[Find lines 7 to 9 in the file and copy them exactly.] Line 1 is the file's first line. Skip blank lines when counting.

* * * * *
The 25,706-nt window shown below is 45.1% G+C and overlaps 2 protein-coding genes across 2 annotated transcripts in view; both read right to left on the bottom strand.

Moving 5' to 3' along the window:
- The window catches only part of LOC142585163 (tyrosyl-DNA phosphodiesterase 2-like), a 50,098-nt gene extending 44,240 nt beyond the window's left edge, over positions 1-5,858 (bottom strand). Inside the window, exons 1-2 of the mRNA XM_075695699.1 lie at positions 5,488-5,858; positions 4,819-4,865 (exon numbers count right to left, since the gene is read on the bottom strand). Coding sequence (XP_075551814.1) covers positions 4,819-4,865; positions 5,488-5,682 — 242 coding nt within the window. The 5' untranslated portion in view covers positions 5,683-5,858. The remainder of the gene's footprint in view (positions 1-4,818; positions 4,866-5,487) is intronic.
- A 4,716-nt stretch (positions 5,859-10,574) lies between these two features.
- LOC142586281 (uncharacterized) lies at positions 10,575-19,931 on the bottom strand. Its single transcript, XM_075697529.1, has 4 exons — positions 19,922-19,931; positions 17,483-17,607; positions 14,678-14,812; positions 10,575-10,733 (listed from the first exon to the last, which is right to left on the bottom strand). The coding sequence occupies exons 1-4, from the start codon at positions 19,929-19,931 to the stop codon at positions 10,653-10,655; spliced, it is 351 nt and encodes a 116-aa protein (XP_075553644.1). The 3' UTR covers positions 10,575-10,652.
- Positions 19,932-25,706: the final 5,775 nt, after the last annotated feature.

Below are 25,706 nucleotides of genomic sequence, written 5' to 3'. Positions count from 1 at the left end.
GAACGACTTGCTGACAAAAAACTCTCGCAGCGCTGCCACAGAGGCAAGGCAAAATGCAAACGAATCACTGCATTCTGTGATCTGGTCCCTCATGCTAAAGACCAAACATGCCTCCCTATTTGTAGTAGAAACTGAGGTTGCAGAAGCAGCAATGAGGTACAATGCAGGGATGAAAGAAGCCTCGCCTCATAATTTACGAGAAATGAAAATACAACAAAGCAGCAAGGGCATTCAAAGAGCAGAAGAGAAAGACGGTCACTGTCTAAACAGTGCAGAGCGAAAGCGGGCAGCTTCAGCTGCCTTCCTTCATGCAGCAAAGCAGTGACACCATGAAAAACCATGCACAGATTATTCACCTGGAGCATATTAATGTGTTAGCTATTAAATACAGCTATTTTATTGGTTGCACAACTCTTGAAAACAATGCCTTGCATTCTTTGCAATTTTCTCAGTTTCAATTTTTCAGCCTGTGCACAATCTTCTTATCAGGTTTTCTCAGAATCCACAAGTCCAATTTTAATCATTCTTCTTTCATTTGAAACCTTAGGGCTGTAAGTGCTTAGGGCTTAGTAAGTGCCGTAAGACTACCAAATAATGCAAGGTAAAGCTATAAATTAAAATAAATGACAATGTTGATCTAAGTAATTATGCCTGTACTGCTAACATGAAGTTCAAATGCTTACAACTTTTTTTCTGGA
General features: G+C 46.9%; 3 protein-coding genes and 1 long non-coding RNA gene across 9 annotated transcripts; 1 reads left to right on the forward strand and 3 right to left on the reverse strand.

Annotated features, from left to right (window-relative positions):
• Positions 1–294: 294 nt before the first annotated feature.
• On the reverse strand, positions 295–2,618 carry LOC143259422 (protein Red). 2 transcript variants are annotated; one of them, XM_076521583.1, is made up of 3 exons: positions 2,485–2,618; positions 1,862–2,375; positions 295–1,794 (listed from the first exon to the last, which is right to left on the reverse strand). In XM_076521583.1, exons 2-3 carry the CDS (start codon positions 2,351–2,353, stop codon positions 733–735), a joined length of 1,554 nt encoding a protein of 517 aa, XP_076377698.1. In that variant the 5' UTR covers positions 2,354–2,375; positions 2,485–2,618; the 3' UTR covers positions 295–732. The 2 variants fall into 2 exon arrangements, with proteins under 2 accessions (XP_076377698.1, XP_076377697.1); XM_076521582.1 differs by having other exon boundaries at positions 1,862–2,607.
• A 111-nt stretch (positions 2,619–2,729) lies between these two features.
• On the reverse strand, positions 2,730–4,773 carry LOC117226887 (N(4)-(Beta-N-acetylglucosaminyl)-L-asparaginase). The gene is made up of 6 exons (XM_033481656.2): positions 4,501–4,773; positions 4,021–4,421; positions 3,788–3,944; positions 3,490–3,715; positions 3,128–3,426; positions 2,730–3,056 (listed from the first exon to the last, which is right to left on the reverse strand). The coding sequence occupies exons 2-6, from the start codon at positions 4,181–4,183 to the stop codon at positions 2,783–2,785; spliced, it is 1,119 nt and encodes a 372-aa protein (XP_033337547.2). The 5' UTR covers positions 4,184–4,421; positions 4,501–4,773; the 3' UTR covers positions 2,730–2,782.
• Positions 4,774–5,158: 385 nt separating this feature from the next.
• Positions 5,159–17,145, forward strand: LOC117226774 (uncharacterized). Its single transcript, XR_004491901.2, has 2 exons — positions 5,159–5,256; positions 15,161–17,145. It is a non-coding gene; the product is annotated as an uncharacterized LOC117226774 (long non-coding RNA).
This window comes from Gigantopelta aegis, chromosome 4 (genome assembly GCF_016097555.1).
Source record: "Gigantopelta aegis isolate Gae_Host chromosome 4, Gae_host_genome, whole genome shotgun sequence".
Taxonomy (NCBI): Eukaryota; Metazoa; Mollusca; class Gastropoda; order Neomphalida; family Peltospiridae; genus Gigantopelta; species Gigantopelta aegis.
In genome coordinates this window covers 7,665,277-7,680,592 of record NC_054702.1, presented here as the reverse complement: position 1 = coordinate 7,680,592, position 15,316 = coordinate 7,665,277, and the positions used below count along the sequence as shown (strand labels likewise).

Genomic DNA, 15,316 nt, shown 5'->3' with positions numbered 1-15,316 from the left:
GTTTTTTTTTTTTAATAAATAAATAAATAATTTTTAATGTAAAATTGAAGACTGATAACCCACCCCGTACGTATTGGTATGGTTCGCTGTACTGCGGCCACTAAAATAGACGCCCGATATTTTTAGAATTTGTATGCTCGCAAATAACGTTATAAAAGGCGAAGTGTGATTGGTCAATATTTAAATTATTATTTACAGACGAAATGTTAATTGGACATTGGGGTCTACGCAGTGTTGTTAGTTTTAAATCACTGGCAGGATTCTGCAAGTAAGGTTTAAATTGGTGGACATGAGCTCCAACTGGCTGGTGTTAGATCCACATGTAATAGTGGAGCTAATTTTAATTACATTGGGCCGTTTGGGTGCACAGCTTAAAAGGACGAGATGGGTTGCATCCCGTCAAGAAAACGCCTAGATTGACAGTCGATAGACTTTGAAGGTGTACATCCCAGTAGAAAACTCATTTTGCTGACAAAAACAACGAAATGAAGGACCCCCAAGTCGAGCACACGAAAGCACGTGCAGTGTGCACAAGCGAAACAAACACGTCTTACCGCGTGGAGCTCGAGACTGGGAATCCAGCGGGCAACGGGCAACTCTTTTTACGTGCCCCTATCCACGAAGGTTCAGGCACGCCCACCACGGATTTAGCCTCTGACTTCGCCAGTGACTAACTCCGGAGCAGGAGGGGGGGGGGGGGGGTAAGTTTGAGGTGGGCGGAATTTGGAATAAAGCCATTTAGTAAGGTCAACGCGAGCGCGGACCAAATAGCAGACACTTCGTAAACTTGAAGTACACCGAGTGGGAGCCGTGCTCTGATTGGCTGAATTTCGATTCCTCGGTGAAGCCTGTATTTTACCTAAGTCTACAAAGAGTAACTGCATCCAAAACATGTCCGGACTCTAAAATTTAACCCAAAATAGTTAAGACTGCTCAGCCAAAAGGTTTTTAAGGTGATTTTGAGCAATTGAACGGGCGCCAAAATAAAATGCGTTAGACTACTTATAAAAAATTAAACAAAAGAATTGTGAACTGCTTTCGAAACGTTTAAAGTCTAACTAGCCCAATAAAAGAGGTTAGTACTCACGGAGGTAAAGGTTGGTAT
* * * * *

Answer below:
Below are 25,706 nucleotides of genomic sequence, written 5' to 3'. Positions count from 1 at the left end.
GAACGACTTGCTGACAAAAAACTCTCGCAGCGCTGCCACAGAGGCAAGGCAAAATGCAAACGAATCACTGCATTCTGTGATCTGGTCCCTCATGCTAAAGACCAAACATGCCTCCCTATTTGTAGTAGAAACTGAGGTTGCAGAAGCAGCAATGAGGTACAATGCAGGGATGAAAGAAGCCTCGCCTCATAATTTACGAGAAATGAAAATACAACAAAGCAGCAAGGGCATTCAAAGAGCAGAAGAGAAAGACGGTCACTGTCTAAACAGTGCAGAGCGAAAGCGGGCAGCTTCAGCTGCCTTCCTTCATGCAGCAAAGCAGTGACACCATGAAAAACCATGCACAGATTATTCACCTGGAGCATATTAATGTGTTAGCTATTAAATACAGCTATTTTATTGGTTGCACAACTCTTGAAAACAATGCCTTGCATTCTTTGCAATTTTCTCAGTTTCAATTTTTCAGCCTGTGCACAATCTTCTTATCAGGTTTTCTCAGAATCCACAAGTCCAATTTTAATCATTCTTCTTTCATTTGAAACCTTAGGGCTGTAAGTGCTTAGGGCTTAGTAAGTGCCGTAAGACTACCAAATAATGCAAGGTAAAGCTATAAATTAAAATAAATGACAATGTTGATCTAAGTAATTATGCCTGTACTGCTAACATGAAGTTCAAATGCTTACAACTTTTTTTCTGGA
General features: G+C 46.9%; 3 protein-coding genes and 1 long non-coding RNA gene across 9 annotated transcripts; 1 reads left to right on the forward strand and 3 right to left on the reverse strand.